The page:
The value of therapeutic outdoor programs with adolescents in a rural residential treatment center: A pilot study


  • Kenneth M. Coll, PhD
  • Margaret Sass, EdD
  • Brenda J. Freeman, PhD
  • Patti Thobro, MS
  • Nicole Hauser, MSW



therapeutic recreation, youth offenders, residential treatment center, YCRA


The purpose of this study is to investigate how therapeutic recreation within a wilderness setting (aka therapeutic outdoor programming) affects youth functionality as measured by the Youth Comprehensive Risk Assessment (YCRA) utilizing pretest and post-test results. For purposes of this article, therapeutic recreation is defined as “a treatment service designed to restore, remediate and rehabilitate a person’s level of functioning and independence in life activities, to promote health and wellness as well as reduce or eliminate the activity limitations and restrictions to participation in life situations caused by an illness or disabling condition.”1 Results showed that youth from a residential treatment center (RTC) engaged in a therapeutic outdoor program in the form of overnight trips of at least 3 days reported overall improvements when compared to a matched control group.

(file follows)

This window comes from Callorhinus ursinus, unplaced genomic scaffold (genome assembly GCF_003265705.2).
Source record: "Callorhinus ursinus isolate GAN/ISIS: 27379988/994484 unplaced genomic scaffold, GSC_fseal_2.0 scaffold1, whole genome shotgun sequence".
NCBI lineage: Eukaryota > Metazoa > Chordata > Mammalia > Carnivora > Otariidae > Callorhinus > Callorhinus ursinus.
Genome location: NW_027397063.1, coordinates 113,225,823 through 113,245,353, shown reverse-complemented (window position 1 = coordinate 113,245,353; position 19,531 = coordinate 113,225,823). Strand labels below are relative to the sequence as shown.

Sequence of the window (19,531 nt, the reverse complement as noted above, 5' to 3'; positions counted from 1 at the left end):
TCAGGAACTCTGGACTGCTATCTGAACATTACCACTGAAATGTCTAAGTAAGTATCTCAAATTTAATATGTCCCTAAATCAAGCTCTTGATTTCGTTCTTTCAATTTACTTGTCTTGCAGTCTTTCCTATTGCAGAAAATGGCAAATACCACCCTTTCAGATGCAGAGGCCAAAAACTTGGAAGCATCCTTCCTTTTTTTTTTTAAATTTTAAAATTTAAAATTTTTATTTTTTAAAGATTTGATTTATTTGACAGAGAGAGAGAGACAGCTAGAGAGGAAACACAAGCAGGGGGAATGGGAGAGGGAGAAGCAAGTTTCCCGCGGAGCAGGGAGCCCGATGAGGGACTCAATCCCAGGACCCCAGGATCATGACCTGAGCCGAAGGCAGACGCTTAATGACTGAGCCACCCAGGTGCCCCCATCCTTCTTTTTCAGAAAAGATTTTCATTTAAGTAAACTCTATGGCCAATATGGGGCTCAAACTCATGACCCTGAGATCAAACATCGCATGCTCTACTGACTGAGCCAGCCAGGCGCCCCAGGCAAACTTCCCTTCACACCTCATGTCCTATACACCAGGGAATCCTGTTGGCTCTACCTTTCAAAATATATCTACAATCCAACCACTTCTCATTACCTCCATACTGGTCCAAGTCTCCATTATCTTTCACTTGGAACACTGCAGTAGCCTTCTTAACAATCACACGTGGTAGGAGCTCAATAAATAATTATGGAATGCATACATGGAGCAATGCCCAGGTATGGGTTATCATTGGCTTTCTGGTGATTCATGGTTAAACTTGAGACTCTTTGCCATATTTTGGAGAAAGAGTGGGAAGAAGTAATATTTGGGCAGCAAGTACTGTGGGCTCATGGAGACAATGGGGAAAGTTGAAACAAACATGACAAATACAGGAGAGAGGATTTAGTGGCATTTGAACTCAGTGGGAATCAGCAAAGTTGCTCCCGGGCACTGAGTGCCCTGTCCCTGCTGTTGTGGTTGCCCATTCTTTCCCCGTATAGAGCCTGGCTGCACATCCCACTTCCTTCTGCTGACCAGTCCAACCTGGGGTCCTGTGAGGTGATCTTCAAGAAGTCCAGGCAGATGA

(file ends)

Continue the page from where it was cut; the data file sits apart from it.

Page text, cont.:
Author Biographies

Kenneth M. Coll, PhD

Dean, Professor, Counseling Education, College of Education, University of Nevada, Reno, Reno, Nevada

Margaret Sass, EdD

Assistant Director, Service Learning, Center for Instructional Excellence, Purdue University, West Lafayette, Indiana

Brenda J. Freeman, PhD

Professor, Counseling Education, College of Education, University of Nevada, Reno, Reno, Nevada

Patti Thobro, MS

Clinical Director, Cathedral Home for Children, Laramie, Wyoming

Nicole Hauser, MSW

Assistant Director, Cathedral Home for Children, Laramie, Wyoming


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How to Cite

Coll, PhD, K. M., Sass, EdD, M., Freeman, PhD, B. J., Thobro, MS, P., & Hauser, MSW, N. (2013). The value of therapeutic outdoor programs with adolescents in a rural residential treatment center: A pilot study. American Journal of Recreation Therapy, 12(4), 25–30.